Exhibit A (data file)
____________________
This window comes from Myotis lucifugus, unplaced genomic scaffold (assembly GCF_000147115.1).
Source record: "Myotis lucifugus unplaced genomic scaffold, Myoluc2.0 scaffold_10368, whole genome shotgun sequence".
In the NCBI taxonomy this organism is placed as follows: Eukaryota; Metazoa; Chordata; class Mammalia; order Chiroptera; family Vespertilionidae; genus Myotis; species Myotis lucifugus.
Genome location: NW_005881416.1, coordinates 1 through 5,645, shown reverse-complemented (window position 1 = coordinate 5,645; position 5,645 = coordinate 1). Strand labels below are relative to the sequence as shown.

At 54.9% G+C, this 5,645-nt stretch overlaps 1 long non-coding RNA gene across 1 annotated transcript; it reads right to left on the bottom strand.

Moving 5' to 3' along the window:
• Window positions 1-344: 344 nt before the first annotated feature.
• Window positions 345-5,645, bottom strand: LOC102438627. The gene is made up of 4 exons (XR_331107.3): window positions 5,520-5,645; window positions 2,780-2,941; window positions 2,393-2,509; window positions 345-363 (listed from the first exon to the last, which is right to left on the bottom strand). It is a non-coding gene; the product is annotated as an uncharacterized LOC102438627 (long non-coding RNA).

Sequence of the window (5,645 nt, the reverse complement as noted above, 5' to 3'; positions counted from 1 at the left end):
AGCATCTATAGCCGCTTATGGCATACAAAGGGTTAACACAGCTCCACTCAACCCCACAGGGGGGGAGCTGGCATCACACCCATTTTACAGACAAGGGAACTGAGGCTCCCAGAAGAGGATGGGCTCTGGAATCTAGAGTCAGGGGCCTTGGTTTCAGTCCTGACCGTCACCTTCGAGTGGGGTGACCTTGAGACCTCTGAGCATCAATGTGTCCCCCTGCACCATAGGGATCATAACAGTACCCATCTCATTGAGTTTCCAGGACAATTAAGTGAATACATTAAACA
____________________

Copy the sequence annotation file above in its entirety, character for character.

This window comes from Myotis lucifugus, unplaced genomic scaffold (assembly GCF_000147115.1).
Source record: "Myotis lucifugus unplaced genomic scaffold, Myoluc2.0 scaffold_10368, whole genome shotgun sequence".
In the NCBI taxonomy this organism is placed as follows: Eukaryota; Metazoa; Chordata; class Mammalia; order Chiroptera; family Vespertilionidae; genus Myotis; species Myotis lucifugus.
Genome location: NW_005881416.1, coordinates 1 through 5,645, shown reverse-complemented (window position 1 = coordinate 5,645; position 5,645 = coordinate 1). Strand labels below are relative to the sequence as shown.

At 54.9% G+C, this 5,645-nt stretch overlaps 1 long non-coding RNA gene across 1 annotated transcript; it reads right to left on the bottom strand.

Moving 5' to 3' along the window:
• Window positions 1-344: 344 nt before the first annotated feature.
• Window positions 345-5,645, bottom strand: LOC102438627. The gene is made up of 4 exons (XR_331107.3): window positions 5,520-5,645; window positions 2,780-2,941; window positions 2,393-2,509; window positions 345-363 (listed from the first exon to the last, which is right to left on the bottom strand). It is a non-coding gene; the product is annotated as an uncharacterized LOC102438627 (long non-coding RNA).

Sequence of the window (5,645 nt, the reverse complement as noted above, 5' to 3'; positions counted from 1 at the left end):
AGCATCTATAGCCGCTTATGGCATACAAAGGGTTAACACAGCTCCACTCAACCCCACAGGGGGGGAGCTGGCATCACACCCATTTTACAGACAAGGGAACTGAGGCTCCCAGAAGAGGATGGGCTCTGGAATCTAGAGTCAGGGGCCTTGGTTTCAGTCCTGACCGTCACCTTCGAGTGGGGTGACCTTGAGACCTCTGAGCATCAATGTGTCCCCCTGCACCATAGGGATCATAACAGTACCCATCTCATTGAGTTTCCAGGACAATTAAGTGAATACATTAAACA